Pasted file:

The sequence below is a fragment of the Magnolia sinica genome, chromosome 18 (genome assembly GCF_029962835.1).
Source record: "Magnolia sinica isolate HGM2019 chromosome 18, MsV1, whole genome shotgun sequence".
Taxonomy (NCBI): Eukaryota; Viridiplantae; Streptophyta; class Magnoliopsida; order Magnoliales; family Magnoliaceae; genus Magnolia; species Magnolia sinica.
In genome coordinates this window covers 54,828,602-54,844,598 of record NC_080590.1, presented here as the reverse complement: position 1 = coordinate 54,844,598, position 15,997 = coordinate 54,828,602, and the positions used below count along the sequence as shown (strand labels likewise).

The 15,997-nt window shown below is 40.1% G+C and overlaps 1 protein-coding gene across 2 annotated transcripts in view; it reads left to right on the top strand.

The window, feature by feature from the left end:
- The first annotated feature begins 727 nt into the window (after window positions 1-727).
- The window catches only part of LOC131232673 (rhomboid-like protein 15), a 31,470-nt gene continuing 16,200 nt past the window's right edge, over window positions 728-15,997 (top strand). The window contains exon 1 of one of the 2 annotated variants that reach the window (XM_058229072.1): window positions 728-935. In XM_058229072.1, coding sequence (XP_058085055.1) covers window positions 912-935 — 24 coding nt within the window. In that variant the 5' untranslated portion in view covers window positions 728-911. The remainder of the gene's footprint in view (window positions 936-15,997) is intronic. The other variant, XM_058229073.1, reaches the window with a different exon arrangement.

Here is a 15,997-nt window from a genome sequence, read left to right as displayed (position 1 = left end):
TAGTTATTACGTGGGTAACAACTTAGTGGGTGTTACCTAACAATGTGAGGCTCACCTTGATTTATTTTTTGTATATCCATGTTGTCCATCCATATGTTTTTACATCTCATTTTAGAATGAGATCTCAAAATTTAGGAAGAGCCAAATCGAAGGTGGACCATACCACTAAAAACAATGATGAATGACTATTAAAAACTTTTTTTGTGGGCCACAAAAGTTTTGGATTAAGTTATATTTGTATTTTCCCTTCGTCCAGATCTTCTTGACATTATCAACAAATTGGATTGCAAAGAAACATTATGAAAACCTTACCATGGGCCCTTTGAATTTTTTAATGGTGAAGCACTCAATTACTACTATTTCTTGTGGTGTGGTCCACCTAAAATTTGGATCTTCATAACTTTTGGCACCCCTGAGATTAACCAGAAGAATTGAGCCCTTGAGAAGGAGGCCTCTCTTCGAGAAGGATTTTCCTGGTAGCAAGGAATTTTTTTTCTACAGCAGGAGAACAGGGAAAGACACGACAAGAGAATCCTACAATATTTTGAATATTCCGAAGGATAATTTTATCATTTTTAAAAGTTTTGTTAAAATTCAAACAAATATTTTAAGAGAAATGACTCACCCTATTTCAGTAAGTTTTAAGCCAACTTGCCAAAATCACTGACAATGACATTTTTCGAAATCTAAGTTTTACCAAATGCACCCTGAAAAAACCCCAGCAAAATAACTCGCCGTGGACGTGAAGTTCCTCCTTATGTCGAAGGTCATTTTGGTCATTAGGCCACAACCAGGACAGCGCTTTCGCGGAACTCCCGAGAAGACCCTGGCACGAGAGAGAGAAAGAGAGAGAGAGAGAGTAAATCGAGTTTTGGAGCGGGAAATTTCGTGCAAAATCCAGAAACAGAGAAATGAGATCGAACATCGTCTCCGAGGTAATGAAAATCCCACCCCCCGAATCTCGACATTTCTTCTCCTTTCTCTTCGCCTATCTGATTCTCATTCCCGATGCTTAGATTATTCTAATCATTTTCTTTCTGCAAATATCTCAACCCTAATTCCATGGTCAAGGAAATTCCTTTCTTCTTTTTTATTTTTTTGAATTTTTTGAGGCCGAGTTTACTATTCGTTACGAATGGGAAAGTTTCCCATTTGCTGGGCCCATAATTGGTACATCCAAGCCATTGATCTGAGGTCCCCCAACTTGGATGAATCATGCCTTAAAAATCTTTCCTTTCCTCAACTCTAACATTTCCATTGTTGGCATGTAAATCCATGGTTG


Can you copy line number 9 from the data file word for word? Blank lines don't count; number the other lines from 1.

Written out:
Here is a 15,997-nt window from a genome sequence, read left to right as displayed (position 1 = left end):